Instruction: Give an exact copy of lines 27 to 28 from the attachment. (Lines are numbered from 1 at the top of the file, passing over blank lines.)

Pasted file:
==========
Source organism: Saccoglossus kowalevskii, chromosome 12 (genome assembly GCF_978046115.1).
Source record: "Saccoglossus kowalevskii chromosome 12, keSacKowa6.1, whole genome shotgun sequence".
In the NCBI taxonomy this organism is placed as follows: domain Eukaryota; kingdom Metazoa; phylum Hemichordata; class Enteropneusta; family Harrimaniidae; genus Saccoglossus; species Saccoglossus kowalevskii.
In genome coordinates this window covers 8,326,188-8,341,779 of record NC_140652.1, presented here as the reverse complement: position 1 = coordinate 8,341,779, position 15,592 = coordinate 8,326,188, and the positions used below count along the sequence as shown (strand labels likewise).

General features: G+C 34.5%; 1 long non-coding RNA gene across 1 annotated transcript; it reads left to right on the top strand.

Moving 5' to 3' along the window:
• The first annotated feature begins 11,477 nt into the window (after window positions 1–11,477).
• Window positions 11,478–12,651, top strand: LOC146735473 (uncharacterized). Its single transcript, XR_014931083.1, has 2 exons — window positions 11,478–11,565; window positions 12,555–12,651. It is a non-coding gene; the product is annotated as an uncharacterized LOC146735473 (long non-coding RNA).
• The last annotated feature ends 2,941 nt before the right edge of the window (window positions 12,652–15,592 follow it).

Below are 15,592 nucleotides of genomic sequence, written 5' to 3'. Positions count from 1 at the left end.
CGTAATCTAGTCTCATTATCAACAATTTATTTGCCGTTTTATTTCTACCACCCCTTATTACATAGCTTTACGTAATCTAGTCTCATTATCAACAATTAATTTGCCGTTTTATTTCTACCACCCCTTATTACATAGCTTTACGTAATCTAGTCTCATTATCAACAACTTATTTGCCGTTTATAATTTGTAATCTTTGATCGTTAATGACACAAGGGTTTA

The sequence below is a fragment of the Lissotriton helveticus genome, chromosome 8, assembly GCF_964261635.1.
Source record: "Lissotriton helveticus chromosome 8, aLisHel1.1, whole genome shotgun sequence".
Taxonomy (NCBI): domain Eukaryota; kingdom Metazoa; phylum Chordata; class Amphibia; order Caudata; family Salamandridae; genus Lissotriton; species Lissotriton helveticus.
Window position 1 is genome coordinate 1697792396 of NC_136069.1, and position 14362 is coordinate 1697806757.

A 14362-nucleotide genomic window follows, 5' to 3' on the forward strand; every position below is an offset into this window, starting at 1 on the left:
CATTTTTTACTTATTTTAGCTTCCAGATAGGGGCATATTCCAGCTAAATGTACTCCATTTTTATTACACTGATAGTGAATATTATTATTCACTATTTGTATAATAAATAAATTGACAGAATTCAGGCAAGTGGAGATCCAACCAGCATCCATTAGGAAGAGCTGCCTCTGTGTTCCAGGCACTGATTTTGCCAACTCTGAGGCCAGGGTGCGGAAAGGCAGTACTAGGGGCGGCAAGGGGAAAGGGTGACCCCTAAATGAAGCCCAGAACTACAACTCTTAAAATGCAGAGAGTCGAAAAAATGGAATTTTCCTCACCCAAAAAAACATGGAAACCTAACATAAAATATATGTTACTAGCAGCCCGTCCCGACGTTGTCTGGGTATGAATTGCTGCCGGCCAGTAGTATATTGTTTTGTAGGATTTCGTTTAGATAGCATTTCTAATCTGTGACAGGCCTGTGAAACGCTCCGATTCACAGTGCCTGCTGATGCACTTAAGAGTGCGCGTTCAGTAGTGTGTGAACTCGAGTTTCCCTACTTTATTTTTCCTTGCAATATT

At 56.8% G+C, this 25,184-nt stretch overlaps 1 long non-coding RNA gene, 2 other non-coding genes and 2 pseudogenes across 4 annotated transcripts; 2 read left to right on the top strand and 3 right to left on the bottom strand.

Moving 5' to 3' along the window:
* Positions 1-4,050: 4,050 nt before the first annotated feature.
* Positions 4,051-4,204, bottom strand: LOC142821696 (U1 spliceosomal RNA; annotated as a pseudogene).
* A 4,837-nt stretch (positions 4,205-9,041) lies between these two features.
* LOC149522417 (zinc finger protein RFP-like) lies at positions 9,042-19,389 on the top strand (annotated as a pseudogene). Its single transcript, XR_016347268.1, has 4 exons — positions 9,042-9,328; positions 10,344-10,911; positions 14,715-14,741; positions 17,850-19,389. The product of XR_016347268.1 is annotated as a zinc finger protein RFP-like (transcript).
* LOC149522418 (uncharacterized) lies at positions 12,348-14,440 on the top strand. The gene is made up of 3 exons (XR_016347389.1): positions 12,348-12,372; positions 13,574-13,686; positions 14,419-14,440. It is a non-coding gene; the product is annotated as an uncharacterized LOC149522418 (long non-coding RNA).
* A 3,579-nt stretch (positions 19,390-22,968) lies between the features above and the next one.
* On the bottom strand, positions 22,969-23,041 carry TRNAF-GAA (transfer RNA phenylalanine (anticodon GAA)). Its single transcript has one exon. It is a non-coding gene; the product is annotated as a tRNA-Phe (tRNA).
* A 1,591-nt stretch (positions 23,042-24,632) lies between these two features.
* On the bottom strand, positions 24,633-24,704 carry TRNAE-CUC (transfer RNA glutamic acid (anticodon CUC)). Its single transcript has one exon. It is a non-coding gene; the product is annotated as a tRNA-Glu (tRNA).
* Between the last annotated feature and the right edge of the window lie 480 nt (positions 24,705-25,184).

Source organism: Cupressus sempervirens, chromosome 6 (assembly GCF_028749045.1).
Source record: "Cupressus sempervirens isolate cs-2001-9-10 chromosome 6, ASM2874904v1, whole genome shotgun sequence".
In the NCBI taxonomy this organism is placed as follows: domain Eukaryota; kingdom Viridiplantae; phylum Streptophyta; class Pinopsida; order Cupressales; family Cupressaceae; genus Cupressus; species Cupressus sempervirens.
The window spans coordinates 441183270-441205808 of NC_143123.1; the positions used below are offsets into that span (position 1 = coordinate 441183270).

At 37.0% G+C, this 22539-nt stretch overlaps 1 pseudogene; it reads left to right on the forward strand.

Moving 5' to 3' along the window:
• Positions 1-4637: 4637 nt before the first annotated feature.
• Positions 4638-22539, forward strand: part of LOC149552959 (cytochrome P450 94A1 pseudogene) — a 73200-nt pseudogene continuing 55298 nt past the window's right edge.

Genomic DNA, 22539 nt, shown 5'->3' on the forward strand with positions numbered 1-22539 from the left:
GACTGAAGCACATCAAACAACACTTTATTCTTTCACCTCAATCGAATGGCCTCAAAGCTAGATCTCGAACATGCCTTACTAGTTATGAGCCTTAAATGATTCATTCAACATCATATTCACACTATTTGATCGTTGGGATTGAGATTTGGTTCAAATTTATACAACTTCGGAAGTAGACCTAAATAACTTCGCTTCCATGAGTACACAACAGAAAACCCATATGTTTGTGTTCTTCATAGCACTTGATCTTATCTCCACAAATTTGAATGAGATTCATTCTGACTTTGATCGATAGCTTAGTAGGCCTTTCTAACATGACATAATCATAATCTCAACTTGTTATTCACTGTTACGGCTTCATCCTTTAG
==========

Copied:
* A 1,591-nt stretch (positions 23,042-24,632) lies between these two features.
* On the bottom strand, positions 24,633-24,704 carry TRNAE-CUC (transfer RNA glutamic acid (anticodon CUC)). Its single transcript has one exon. It is a non-coding gene; the product is annotated as a tRNA-Glu (tRNA).